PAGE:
Dalrymple Administration Beclowns Themselves On Discrimination Policy
Shortly after Republicans in the state House took a tough stand against SB2279, an anti-discrimination bill, Governor Jack Dalrymple decided to give his colleagues a little kick in the ribs with a note to the media expressing his disappointment in the vote.
The Governor didn’t make himself any friends on either side of the issue. His fellow Republicans felt betrayed, and supporters of the bill wondered why Dalrymlpe didn’t voice his support for it before it came to a vote.
I should note here that multiple Dalrymple supporters have told me that the Governor did, in fact, take a public position on SB2279 before the vote, but I’ve yet to find evidence of it. If he did, it was in such a low-key manner that he may as well have not taken a position.
Anyway, Democrats continue to try and press this issue to their political advantage, and so far the Dalrymple administration is obliging them. Yesterday, as word spread in the capitol that Democrats would be presenting Dalrymple with a letter demanding an executive order prohibiting discrimination against gays for state employment, Dalrymple Chief of Staff Ron Rauschenberger sent out a hasty memo to state agencies referring to an existing policy prohibiting such discrimination.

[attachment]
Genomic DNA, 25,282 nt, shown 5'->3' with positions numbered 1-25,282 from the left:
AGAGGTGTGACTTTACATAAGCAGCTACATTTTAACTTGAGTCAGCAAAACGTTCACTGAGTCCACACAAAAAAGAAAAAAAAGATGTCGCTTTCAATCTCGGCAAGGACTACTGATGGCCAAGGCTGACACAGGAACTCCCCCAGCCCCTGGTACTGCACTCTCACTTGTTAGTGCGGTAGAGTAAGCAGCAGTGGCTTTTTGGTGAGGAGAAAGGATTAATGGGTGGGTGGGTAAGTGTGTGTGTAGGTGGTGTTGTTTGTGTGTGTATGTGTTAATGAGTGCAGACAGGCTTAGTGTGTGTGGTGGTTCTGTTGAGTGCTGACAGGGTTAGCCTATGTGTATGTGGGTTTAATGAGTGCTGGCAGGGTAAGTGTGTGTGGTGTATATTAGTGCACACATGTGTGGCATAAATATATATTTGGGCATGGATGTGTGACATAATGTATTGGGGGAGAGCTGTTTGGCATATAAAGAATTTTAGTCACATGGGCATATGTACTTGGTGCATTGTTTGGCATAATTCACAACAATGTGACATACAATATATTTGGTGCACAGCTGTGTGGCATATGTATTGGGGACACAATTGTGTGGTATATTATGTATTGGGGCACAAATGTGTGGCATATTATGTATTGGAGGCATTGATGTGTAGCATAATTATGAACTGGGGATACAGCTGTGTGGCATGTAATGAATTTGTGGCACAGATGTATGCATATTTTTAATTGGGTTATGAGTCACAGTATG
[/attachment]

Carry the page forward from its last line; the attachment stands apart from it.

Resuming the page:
Except, nobody can seem to find the policy.
“[Dalrymple spokesman Jeff] Zent said he didn’t know if the policy was written down somewhere or was just a verbal policy,” Forum reporter Mike Nowtazki wrote yesterday. Today Zent managed to find a policy, but it turns out it’s a rather bland statement about equal treatment issued by Governor Allen Olson 34 years ago.
Democrats are, not surprisingly, a little skeptical:
Later Monday afternoon, Zent also pointed to an executive order signed by former Gov. Allen Olson in 1981 that orders cabinet agencies “to provide fair, equitable, and uniform treatment to all classified employees.” Dalrymple reaffirmed and ratified that order in February 2014, and Zent said it’s all-inclusive and addresses Thursday’s request by Democrats.
“It is in place,” he said.
Senate Minority Leader Mac Schneider, an attorney who practices in employment law, said a new executive order would provide more clarity and that he “would be astonished” if Olson was thinking about sexual orientation discrimination when he issued the order almost 34 years ago.
“I think it lacks candor about what that order actually says,” he said.
It’s hard to disagree with Senator Schneider’s sentiment.
Setting aside the question of policy – for what it’s worth I think the state, as an employer, should have such a policy explicitly in place – it seems clear that the always thin skinned Dalrymple saw what he thought would be a simple and quiet positioning on this contentious issue blow up in his face.
That the Governor’s spokesman apparently had no idea about the status of existing discrimination policies for the state, and their lame use of Olson’s edict from 1981, sure makes last week’s posturing last week look shallow.
Update: This is just embarrassing:
The Director of Human Resources said this is the first he had heard of governor's policy directive. #ndleg #ndpol http://t.co/z4ZrRrZgYP
— Tyler Axness (@TylerAxness) April 7, 2015